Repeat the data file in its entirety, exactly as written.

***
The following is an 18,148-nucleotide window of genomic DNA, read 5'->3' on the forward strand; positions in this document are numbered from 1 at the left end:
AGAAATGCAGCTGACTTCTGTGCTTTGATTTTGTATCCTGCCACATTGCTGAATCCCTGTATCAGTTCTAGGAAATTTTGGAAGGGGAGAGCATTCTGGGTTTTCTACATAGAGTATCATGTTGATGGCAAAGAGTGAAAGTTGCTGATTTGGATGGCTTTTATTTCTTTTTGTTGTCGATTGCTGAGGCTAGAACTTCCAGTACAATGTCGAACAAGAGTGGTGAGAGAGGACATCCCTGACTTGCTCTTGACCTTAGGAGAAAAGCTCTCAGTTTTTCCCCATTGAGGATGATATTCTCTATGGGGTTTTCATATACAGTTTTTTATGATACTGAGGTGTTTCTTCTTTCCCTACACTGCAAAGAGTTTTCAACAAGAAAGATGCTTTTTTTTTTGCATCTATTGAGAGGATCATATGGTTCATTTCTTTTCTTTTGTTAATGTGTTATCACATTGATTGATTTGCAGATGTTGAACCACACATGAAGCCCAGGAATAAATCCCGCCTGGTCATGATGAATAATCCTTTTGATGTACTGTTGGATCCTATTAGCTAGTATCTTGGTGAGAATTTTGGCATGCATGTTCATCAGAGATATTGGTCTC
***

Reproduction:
The following is an 18,148-nucleotide window of genomic DNA, read 5'->3' on the forward strand; positions in this document are numbered from 1 at the left end:
AGAAATGCAGCTGACTTCTGTGCTTTGATTTTGTATCCTGCCACATTGCTGAATCCCTGTATCAGTTCTAGGAAATTTTGGAAGGGGAGAGCATTCTGGGTTTTCTACATAGAGTATCATGTTGATGGCAAAGAGTGAAAGTTGCTGATTTGGATGGCTTTTATTTCTTTTTGTTGTCGATTGCTGAGGCTAGAACTTCCAGTACAATGTCGAACAAGAGTGGTGAGAGAGGACATCCCTGACTTGCTCTTGACCTTAGGAGAAAAGCTCTCAGTTTTTCCCCATTGAGGATGATATTCTCTATGGGGTTTTCATATACAGTTTTTTATGATACTGAGGTGTTTCTTCTTTCCCTACACTGCAAAGAGTTTTCAACAAGAAAGATGCTTTTTTTTTTGCATCTATTGAGAGGATCATATGGTTCATTTCTTTTCTTTTGTTAATGTGTTATCACATTGATTGATTTGCAGATGTTGAACCACACATGAAGCCCAGGAATAAATCCCGCCTGGTCATGATGAATAATCCTTTTGATGTACTGTTGGATCCTATTAGCTAGTATCTTGGTGAGAATTTTGGCATGCATGTTCATCAGAGATATTGGTCTC